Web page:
ⓘ Tourism in Belize

                                     

ⓘ Tourism in Belize

Tourism in Belize has grown considerably recently, and it is now the second largest industry in the nation. Belizean Prime Minister Dean Barrow has stated his intention to use tourism to combat poverty throughout the country. The growth in tourism has positively affected the agricultural, commercial, and finance industries, as well as the construction industry. The results for Belizes tourism-driven economy have been significant, with the nation welcoming almost one million tourists in a calendar year for the first time in its history in 2012.

                                     

1. History

Prior to its independence in 1981, Belize was not regarded as a place to travel due to lack of infrastructure to cater to large-scale tourism. However, rapid expansion of the tourist industry over the last decade has made it the nations second largest industry.

Tourism: Belize has large array of diverse tourists, adventure tourists and eco-tourist attractions. The Belize Barrier Reef second largest in the world, over 450 offshore Cayes islands, excellent fishing, safe waters for windsurfing, swimming, cave rafting, boating, paddleboarding, scuba diving, and snorkelling, numerous rivers for rafting, and kayaking, various jungle and wildlife reserves of fauna and flora, for hiking, bird watching, and helicopter touring, as well as many Maya ruins - support the thriving tourism and ecotourism industry. Of the hundreds of cave systems, Belize also holds the largest cave system in Central America, 544 species of birds, and well-preserved natural beauty. Despite all this, it is still among the least visited country in the region.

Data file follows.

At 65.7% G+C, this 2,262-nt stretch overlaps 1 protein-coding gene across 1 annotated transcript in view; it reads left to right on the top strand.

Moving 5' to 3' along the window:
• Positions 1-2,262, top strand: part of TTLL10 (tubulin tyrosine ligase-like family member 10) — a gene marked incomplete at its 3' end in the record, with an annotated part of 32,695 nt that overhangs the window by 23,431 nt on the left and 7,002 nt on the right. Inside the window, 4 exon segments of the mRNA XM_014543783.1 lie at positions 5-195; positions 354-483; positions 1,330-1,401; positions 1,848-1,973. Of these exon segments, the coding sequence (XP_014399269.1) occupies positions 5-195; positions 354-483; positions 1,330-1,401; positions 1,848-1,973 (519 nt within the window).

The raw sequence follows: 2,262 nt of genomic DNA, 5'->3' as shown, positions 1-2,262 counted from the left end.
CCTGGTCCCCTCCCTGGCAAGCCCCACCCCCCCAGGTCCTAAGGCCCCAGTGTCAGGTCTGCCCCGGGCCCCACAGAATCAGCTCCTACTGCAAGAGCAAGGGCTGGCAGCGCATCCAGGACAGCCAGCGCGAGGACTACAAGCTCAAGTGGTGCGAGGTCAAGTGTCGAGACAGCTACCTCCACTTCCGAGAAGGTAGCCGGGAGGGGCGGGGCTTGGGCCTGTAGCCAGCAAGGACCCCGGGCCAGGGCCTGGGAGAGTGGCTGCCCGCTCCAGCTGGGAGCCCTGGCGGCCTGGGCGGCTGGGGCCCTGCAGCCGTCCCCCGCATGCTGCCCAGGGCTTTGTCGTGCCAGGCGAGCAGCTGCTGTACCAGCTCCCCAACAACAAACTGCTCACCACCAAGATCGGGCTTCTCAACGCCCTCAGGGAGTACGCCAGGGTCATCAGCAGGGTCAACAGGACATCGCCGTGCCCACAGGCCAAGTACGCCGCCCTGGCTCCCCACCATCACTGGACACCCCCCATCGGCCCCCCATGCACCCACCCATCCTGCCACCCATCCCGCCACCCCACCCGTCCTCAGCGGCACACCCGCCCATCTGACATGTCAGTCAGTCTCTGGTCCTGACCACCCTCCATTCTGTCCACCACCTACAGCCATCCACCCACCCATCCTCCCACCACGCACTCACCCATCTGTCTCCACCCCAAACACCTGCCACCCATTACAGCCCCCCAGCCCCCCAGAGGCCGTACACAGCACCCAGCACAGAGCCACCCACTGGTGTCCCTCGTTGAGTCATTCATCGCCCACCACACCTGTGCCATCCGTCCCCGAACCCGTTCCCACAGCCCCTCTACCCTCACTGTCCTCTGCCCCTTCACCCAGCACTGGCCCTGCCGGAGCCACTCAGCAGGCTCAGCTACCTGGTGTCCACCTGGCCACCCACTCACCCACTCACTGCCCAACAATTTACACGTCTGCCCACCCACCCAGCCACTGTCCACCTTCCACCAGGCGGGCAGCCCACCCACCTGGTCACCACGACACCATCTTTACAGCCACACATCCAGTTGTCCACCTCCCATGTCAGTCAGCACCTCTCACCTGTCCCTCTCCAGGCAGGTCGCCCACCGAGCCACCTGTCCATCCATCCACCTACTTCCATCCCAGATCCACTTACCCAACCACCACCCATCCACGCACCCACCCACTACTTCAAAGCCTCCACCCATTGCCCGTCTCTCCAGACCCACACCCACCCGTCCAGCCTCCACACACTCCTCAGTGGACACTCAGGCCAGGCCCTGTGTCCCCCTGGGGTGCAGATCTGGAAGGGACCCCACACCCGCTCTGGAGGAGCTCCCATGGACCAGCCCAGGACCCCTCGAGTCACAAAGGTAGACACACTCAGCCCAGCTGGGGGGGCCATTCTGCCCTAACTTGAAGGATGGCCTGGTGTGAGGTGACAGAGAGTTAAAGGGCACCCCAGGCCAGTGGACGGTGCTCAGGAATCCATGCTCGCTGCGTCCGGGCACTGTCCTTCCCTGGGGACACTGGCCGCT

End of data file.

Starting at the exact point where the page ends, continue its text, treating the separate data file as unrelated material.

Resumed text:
Development costs are high, but the Government of Belize has designated tourism as its second development priority after agriculture. In 2012, tourist arrivals totalled 917.869 with about 584.683 from the U.S. and tourist receipts amounted to over $1.3 billion.

Tourism is the domain of the Ministry of Tourism, within which the Belize Tourism Board works as a link between the private and public sector.

The tourism industry is an important part of the economy of Belize, in 2007 contributing to over 25% of all jobs, and making up over 18% of the GDP. This constituted 590 million BZD 295 million USD, according to the Belize government, up 90 million BZD 45 million USD from the year before. Important tourist attractions in Belize include the natural attractions of land and sea, making the areas important in Ecotourism, as well as the historic ruins of Belizes Pre-Columbian Maya civilization.

Popular tourist destinations include San Pedro Town and Caye Caulker, both located about 70 km and 40 km east off the coast of Belize, both situation only a few miles from the Barrier Reef at any point. They have been regarded as a "tropical paradises" by the Los Angeles Times. Cruise ships have been docking in Belize City, and average 850.000 tourists alone every year, some who partake in tours to nearby districts as well as the colonial city.